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I always anti sieze mine too.. but didn't realize there was a debate? I'm just paranoid that the "extra muscle" required to break them free will just bust the thing.. then an hour job turned into a weekend job just like that. but hey I'm no mechanic, we all know that!
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Old 03-18-2010, 05:48 PM
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farnhamstj farnhamstj is offline
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Nice work, good write up.
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Old 03-18-2010, 06:02 PM
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What'd the old plugs look like? just curious...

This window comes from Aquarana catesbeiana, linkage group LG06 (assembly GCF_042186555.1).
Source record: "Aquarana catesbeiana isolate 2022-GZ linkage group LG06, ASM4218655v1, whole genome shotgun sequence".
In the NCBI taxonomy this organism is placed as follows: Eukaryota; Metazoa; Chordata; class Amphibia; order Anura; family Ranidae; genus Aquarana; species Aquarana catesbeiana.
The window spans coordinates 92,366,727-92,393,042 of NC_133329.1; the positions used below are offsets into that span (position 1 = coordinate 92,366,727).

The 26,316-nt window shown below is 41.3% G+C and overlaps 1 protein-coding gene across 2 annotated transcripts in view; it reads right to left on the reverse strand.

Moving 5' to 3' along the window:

I always anti seize mine too, didn't realize there was a debate either... Had too many "almost" not come out, or come out with half the threads.
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Old 03-18-2010, 08:25 PM
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Three Wheel Ben Three Wheel Ben is offline
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Ricardo,

You can tell if the plugs are original by a little painted/stamped mark on the very top. Sometimes it is a letter and sometimes it is a shape. Only has it from the factory, replacement plugs don't have them.

Antiseize = good, unless it is a Land Rover, then the plugs won't ground.